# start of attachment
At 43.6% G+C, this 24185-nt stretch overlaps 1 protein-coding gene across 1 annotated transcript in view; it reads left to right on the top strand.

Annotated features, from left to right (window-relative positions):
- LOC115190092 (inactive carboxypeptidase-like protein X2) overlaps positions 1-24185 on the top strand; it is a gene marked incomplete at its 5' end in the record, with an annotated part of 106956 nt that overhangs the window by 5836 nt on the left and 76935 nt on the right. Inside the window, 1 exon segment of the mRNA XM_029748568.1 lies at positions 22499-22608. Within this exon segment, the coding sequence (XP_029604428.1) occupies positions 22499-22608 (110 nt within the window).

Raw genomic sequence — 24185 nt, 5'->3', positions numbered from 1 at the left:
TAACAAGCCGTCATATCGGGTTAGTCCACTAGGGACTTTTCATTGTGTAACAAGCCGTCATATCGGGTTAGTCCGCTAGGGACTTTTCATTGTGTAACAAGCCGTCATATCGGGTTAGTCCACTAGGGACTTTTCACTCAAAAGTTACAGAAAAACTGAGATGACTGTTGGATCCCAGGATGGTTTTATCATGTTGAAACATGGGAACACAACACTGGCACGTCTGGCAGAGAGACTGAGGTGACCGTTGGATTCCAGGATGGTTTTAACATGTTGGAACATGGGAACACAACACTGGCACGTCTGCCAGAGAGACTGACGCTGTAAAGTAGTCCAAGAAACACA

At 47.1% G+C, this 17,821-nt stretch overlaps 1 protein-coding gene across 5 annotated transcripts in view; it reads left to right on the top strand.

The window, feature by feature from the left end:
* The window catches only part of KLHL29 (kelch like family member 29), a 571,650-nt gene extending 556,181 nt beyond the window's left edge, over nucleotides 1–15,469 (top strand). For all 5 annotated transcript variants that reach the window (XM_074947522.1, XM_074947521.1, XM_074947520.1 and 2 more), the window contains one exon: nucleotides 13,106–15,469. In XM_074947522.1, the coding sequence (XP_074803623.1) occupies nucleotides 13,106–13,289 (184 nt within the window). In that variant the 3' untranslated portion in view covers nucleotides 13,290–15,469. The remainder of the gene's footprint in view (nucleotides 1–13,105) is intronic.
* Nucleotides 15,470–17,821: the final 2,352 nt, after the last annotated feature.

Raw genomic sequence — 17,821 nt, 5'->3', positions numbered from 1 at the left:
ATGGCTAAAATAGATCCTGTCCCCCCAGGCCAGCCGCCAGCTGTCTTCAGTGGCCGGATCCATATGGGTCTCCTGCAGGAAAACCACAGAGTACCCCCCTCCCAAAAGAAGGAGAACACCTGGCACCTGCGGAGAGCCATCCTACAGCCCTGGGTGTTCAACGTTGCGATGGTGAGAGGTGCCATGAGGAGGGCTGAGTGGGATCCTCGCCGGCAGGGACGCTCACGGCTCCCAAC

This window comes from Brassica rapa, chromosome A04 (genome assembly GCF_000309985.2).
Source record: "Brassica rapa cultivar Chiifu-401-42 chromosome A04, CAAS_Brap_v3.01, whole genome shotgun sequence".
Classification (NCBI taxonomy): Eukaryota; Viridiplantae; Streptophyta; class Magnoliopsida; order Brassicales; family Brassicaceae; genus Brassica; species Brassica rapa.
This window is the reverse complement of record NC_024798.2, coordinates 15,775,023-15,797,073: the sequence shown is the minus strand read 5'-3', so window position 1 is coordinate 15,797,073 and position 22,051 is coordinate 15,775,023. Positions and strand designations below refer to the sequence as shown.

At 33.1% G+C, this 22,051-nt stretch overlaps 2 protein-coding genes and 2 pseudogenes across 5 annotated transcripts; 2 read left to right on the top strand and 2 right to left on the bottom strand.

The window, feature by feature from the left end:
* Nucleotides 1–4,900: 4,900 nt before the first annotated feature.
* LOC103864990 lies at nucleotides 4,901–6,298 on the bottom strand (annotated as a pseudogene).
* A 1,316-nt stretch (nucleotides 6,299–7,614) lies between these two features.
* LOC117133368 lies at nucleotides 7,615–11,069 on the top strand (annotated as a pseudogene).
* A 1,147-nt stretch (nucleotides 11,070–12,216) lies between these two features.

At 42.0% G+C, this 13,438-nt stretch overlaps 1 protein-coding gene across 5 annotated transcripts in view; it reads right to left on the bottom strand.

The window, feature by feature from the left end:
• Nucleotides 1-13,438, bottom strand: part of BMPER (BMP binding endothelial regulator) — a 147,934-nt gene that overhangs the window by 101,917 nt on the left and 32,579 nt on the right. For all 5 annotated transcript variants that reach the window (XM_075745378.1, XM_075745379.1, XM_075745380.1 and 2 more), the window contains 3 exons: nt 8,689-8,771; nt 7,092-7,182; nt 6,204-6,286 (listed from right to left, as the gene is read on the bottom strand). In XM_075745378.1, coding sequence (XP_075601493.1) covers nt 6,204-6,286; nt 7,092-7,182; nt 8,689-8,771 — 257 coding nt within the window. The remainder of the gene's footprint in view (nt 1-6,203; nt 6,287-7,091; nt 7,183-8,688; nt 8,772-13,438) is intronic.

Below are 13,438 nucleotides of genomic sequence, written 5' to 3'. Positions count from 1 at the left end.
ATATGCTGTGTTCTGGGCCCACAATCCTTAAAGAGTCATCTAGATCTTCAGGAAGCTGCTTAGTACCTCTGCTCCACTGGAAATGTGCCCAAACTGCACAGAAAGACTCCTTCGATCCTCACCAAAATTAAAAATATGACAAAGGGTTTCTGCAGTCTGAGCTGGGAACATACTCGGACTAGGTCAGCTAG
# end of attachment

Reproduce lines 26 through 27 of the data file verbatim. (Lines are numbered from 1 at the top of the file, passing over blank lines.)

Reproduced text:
Below are 13,438 nucleotides of genomic sequence, written 5' to 3'. Positions count from 1 at the left end.
ATATGCTGTGTTCTGGGCCCACAATCCTTAAAGAGTCATCTAGATCTTCAGGAAGCTGCTTAGTACCTCTGCTCCACTGGAAATGTGCCCAAACTGCACAGAAAGACTCCTTCGATCCTCACCAAAATTAAAAATATGACAAAGGGTTTCTGCAGTCTGAGCTGGGAACATACTCGGACTAGGTCAGCTAG